3. Bargain
Eventually, you reach a point of realizing being angry won't change anything. Then in some way or another, you try to bargain. Maybe its a secret wish that if somehow I can get my sight back I would do something. Although, by now, regardless of what age you are at, you're probably too cynical to trully believe that thereis a bargain you can make to just "be normal".

4. Depression
The feeling of total hopelessness overpowers you. Struggling with the fact there is NOTHING left to do, too tired to hate, bargain, or be anything else. They will struggle. I was faced with this when I was in 2nd year university. I felt the world just had no meaning. I was tired of always having to struggle. I didn't hate anyone anymore, I just wanted rest. Perhaps to disappear, don't get me wrong, it wasn't suicidal, it was just a time of almsot giving up. Its the feeling of helplessness that takes over your life, I still lived but in a way I felt like a shell, being hollow and feeling like a living zombie. Often I look at the world, I get the feeling I'm looking through a glass window, that I'm not really part of it. Even to this day, I still feel that way from time to time.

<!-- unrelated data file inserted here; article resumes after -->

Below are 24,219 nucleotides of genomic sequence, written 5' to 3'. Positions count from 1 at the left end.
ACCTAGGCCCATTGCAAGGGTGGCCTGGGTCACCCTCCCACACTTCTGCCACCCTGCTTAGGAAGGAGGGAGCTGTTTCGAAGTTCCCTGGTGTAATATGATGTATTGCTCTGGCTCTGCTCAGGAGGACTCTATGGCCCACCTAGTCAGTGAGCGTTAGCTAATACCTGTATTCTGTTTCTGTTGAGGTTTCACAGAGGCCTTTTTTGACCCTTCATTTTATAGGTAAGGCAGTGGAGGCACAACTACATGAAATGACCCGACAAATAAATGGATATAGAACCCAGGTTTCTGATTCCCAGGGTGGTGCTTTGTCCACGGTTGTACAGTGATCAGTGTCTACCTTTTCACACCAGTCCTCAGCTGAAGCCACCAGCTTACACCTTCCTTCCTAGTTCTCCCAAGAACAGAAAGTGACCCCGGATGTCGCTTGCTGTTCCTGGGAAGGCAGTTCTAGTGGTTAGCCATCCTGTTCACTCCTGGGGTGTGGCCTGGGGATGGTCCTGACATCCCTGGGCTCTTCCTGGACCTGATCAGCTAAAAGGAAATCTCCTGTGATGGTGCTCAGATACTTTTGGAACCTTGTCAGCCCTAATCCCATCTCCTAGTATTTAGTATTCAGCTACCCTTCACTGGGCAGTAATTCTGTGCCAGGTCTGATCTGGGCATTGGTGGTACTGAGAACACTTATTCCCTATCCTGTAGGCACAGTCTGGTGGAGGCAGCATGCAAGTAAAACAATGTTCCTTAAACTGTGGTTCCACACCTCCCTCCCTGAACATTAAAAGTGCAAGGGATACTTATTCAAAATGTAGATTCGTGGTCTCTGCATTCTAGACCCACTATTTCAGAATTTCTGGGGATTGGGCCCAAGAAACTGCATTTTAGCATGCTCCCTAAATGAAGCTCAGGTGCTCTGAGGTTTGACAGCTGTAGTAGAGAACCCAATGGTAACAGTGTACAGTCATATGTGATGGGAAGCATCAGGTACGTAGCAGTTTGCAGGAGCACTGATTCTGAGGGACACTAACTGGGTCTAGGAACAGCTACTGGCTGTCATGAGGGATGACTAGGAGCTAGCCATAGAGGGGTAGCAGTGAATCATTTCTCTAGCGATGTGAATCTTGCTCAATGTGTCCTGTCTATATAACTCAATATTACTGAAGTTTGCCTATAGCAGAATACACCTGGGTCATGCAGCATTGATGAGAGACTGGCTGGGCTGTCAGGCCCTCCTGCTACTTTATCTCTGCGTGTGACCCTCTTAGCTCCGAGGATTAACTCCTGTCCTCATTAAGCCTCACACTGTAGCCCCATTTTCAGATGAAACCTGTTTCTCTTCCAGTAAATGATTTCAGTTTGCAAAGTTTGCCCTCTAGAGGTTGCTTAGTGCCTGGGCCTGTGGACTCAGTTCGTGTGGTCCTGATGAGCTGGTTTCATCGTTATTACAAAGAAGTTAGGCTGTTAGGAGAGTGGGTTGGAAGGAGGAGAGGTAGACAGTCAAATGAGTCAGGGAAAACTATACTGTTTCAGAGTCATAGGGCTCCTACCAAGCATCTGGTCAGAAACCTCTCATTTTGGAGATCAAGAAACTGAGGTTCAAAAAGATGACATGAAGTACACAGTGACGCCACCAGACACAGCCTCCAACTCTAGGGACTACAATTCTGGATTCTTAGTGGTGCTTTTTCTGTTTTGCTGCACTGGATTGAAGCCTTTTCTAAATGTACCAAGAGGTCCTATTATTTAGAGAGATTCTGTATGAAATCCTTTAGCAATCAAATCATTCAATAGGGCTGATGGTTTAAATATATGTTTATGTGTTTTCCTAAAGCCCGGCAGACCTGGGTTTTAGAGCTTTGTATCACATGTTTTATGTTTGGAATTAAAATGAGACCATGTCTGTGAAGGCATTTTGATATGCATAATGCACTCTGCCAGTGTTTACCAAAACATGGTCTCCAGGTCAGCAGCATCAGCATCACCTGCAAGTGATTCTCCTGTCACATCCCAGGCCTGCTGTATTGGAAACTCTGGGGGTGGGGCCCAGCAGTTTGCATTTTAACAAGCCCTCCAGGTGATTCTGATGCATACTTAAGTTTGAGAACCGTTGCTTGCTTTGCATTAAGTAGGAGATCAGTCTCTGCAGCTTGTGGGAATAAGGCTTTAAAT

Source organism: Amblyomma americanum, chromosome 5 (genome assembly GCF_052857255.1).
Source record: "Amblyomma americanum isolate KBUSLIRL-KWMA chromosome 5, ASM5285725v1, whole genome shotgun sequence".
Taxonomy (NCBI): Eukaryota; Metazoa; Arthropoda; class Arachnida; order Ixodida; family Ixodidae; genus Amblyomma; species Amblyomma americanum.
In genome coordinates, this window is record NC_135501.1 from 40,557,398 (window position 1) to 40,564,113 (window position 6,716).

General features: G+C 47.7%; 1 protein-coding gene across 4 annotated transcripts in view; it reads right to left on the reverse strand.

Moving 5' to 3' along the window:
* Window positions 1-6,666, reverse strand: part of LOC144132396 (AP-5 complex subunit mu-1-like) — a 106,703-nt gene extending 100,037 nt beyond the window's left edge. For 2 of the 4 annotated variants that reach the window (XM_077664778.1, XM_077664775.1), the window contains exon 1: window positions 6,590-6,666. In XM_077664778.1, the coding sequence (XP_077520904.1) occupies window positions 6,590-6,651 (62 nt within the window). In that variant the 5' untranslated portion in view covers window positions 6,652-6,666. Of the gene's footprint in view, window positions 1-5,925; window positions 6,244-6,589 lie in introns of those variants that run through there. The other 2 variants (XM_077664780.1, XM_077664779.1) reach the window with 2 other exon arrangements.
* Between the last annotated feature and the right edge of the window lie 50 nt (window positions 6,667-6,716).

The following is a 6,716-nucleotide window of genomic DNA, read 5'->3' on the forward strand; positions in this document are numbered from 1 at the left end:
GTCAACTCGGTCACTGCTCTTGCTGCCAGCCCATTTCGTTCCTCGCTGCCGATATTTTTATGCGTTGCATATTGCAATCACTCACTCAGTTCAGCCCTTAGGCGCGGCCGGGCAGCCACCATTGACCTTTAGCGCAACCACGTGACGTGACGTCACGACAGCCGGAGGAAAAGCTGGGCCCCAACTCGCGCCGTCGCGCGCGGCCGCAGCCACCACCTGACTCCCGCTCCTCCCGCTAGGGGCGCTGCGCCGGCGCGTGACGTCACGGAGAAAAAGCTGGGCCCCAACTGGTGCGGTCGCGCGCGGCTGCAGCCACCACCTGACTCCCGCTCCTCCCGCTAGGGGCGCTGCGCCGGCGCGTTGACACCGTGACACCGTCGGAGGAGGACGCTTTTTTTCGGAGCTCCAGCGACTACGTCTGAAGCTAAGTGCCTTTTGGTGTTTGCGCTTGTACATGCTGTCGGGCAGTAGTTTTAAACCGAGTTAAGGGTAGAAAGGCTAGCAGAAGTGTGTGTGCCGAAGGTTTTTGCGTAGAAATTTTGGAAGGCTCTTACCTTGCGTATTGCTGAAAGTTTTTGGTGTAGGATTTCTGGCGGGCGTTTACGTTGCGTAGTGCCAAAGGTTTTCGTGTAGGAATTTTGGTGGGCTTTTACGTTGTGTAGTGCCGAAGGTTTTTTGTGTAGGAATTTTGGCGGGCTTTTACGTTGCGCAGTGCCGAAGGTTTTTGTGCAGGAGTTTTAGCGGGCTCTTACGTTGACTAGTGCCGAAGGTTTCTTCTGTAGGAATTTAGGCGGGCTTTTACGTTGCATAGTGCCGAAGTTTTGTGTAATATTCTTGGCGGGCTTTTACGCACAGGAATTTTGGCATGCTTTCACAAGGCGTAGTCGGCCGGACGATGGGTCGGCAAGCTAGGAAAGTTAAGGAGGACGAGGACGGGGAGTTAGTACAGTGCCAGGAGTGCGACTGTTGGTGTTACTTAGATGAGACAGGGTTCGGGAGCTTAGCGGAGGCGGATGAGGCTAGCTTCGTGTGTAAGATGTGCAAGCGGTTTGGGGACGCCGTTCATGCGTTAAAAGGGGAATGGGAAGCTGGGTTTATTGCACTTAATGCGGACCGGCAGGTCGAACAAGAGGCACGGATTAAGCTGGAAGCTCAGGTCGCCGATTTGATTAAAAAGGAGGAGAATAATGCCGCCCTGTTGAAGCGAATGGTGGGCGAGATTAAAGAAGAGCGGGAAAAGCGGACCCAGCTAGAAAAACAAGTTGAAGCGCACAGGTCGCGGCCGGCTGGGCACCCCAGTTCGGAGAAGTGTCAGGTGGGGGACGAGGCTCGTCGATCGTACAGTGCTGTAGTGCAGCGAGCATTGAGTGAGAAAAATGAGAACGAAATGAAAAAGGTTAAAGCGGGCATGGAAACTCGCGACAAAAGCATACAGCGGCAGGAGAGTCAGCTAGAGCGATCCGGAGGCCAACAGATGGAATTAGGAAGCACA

5. Acceptance
I've always been a person that is very private about my feelings and thoughts. But that's no life at all, I had many friends, family that care a great deal about me. But alot of times I feel like a burden to them, so I learned at a very young age to keep my feelings to myself and put on a smile. For most of my life, I lived behind a really thick wall, I lock all feelings inside so I don't have to deal with them, and if somehow someone digs in, I can feel almost like whatever is inside is bleeding.

This was the case until I met a friend. Maybe it was the right timing, maybe it was time to let go, I can't really say what triggered it exactly, I decided to let all guards down when dealing with this friend. No more trying to pretend everythign is ok, no more trying to smile when I am sad, just try to be myself. Believe me it was probably one of the scariest thigns in the world. In all my 20 years I had never really let my guard down to anyone until then. For me it was the turning point.